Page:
The emergence of regular and instituted fiddle competitions in mid nineteenth-century Scotland arguably marks a new yet previously unrecognised period in the history of Scottish fiddle music. While there are records of competitions taking place earlier, they were redefined in the 1850s, reflecting ideas about national music and receiving many column inches in the popular press. Furthermore, they established a nationally significant public platform for the performance of dance music away from the dance hall, thus elevating the status of the music from functional to aesthetic. This paper will give a brief history of fiddle competitions in Scotland, before going on to explore the motivations for holding them and their impact on the performance and understanding of fiddle music. Based primarily on accounts reported in nineteenth-century newspaper articles, it will argue that, contrary to the description of the mid-nineteenth century as waning years in the history of Scottish fiddle music, these very years witnessed its reinvention, the results of which are still felt today.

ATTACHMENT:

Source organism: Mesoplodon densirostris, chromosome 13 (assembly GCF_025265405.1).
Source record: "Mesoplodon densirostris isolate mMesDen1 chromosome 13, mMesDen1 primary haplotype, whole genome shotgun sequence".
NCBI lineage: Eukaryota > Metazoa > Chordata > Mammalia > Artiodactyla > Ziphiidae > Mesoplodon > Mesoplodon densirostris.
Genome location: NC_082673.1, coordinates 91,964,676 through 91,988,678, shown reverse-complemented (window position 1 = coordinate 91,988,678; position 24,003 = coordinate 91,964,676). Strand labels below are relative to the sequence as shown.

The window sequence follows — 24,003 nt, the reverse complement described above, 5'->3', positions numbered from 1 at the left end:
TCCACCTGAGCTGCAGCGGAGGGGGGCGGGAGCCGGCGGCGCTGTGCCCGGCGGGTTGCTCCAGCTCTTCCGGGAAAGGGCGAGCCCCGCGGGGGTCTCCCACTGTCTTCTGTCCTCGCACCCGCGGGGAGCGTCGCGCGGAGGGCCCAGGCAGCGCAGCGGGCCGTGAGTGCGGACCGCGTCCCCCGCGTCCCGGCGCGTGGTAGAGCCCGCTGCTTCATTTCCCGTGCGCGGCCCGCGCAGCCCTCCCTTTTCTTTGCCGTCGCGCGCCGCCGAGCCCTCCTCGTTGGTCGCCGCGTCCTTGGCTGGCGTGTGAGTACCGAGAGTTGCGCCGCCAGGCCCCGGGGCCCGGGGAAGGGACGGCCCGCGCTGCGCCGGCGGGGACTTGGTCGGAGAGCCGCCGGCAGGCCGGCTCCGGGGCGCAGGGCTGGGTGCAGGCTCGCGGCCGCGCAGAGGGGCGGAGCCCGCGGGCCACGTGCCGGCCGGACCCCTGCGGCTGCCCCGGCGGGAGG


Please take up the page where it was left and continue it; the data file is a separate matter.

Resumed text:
|Publication status||Unpublished - Apr 2014|
|Event||Musica Scotica Ninth Annual Conference - University of Aberdeen, Aberdeen, United Kingdom|
Duration: 26 Apr 2014 → 27 Apr 2014
|Conference||Musica Scotica Ninth Annual Conference|
|Period||26/04/14 → 27/04/14|